Digital literacy is a great tool for differentiated instruction. Students can be assigned different tasks within the same lesson. In an English classroom, one group of students might be doing research about an author, while another group reads or listens to a text written by that author, and yet another group works with the teacher on a necessary skill. Using an LMS, teachers can even assign different assignments to each student or group of students. This is especially handy for graphic organizers. All students could be learning about the main idea, but they are each assigned a different leveled assignment to help them comprehend the concept.
Collaboration is also influenced by digital literacy. Google Docs is a great tool for collaboration. Students can all be on the same document at the same time while working on their own devices. They don’t have to be in the same location anymore. They could also use social media to pose questions. Ask their favorite author a question about a book on Twitter. Follow scientists working with new technology. Use their digital world to gain information and insight.
Lastly, digital literacy helps students expand their knowledge. In a science classroom, students can digitally dissect animals that schools cannot bring into the school. History classes can take field trips to ancient Egypt. English classes can visit the Globe Theater. There is so much information, and all teachers have to do is help students access it.
The Impact of Technology on Digital Literacy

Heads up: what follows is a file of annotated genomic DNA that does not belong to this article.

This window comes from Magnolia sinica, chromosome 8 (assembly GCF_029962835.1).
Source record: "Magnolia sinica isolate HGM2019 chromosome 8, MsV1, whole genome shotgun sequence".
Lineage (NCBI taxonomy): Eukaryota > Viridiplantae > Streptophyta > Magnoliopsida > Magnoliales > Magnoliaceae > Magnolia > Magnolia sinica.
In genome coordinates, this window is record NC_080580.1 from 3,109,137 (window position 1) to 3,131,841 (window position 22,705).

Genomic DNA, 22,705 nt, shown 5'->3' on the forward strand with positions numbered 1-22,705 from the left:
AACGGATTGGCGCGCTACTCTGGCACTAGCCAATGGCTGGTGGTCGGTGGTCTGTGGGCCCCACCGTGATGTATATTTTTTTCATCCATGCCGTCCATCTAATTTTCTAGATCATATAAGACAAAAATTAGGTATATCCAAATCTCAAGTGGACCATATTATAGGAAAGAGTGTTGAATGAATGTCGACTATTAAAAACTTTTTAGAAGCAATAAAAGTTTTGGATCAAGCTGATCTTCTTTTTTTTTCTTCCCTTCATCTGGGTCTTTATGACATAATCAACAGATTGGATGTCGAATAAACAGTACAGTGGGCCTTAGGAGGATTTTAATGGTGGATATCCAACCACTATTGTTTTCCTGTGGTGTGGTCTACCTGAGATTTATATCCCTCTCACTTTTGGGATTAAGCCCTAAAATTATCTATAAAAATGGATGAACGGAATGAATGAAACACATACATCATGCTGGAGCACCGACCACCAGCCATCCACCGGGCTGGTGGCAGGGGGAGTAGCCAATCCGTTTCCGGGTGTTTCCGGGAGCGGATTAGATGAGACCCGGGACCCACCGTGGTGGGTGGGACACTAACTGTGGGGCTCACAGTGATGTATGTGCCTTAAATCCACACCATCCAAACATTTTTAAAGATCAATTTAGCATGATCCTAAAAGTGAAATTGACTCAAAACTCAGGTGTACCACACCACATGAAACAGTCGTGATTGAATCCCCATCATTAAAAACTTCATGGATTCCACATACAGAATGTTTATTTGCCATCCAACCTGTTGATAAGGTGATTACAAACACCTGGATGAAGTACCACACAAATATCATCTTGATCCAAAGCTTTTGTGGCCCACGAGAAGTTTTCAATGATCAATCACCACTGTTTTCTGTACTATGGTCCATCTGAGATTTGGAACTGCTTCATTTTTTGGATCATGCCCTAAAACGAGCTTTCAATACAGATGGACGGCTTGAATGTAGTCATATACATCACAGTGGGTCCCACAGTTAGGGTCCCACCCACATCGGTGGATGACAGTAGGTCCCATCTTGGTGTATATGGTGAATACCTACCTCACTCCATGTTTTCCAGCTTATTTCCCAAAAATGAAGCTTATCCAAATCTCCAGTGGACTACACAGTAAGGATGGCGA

Technology has and is moving our world forward at a rapid pace. Helping students keep up with technology is part of digital literacy. Once students graduate from high school, if they don’t know how to research or how to present themselves online, they are at a disadvantage in the workforce. Schools need to take a proactive approach in teaching students about their online presence.
Many of the jobs that are available for students after they graduate are now being automated. There is a push for students to learn more about STEM classes. These involve science, technology, engineering, and math. More and more jobs require the employee to have a working knowledge of basic technology. These fields in particular are growing extremely rapidly. Jobs like a software developer, statistician, and civil or environmental engineer are just a few interesting STEM careers that require plenty of digital literacy to be able to complete the tasks.
Students are already accessing information on the internet. Teach them how to make the digital world work for them.